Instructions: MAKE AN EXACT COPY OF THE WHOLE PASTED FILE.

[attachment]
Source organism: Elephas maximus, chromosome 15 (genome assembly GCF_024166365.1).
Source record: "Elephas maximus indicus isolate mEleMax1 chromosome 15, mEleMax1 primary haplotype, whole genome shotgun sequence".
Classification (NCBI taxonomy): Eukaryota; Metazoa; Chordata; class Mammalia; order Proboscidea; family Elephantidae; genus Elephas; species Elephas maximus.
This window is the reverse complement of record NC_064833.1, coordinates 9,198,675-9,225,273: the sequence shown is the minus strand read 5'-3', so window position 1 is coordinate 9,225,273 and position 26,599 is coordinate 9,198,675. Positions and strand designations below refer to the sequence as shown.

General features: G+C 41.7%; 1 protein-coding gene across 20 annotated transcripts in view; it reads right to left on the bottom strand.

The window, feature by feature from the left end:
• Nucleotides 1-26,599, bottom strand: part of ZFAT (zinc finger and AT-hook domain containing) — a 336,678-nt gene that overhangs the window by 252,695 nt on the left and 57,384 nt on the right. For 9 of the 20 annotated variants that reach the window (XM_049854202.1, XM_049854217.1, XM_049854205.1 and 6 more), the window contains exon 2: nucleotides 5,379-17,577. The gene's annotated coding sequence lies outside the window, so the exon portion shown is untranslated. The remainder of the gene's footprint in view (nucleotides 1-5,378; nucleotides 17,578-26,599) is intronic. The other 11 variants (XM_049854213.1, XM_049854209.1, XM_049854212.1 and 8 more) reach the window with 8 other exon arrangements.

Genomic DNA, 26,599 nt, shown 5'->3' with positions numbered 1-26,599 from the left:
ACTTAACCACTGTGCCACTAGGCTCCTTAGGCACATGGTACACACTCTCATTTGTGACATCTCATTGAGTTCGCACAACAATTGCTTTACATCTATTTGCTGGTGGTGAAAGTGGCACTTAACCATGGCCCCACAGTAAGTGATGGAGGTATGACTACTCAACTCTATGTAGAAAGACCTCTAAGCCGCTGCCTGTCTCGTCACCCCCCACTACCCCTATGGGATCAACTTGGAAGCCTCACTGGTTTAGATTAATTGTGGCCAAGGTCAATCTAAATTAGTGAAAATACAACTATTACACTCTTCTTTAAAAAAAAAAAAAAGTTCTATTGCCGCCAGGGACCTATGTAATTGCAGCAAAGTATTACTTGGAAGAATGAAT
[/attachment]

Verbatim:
Source organism: Elephas maximus, chromosome 15 (genome assembly GCF_024166365.1).
Source record: "Elephas maximus indicus isolate mEleMax1 chromosome 15, mEleMax1 primary haplotype, whole genome shotgun sequence".
Classification (NCBI taxonomy): Eukaryota; Metazoa; Chordata; class Mammalia; order Proboscidea; family Elephantidae; genus Elephas; species Elephas maximus.
This window is the reverse complement of record NC_064833.1, coordinates 9,198,675-9,225,273: the sequence shown is the minus strand read 5'-3', so window position 1 is coordinate 9,225,273 and position 26,599 is coordinate 9,198,675. Positions and strand designations below refer to the sequence as shown.

General features: G+C 41.7%; 1 protein-coding gene across 20 annotated transcripts in view; it reads right to left on the bottom strand.

The window, feature by feature from the left end:
• Nucleotides 1-26,599, bottom strand: part of ZFAT (zinc finger and AT-hook domain containing) — a 336,678-nt gene that overhangs the window by 252,695 nt on the left and 57,384 nt on the right. For 9 of the 20 annotated variants that reach the window (XM_049854202.1, XM_049854217.1, XM_049854205.1 and 6 more), the window contains exon 2: nucleotides 5,379-17,577. The gene's annotated coding sequence lies outside the window, so the exon portion shown is untranslated. The remainder of the gene's footprint in view (nucleotides 1-5,378; nucleotides 17,578-26,599) is intronic. The other 11 variants (XM_049854213.1, XM_049854209.1, XM_049854212.1 and 8 more) reach the window with 8 other exon arrangements.

Genomic DNA, 26,599 nt, shown 5'->3' with positions numbered 1-26,599 from the left:
ACTTAACCACTGTGCCACTAGGCTCCTTAGGCACATGGTACACACTCTCATTTGTGACATCTCATTGAGTTCGCACAACAATTGCTTTACATCTATTTGCTGGTGGTGAAAGTGGCACTTAACCATGGCCCCACAGTAAGTGATGGAGGTATGACTACTCAACTCTATGTAGAAAGACCTCTAAGCCGCTGCCTGTCTCGTCACCCCCCACTACCCCTATGGGATCAACTTGGAAGCCTCACTGGTTTAGATTAATTGTGGCCAAGGTCAATCTAAATTAGTGAAAATACAACTATTACACTCTTCTTTAAAAAAAAAAAAAAGTTCTATTGCCGCCAGGGACCTATGTAATTGCAGCAAAGTATTACTTGGAAGAATGAAT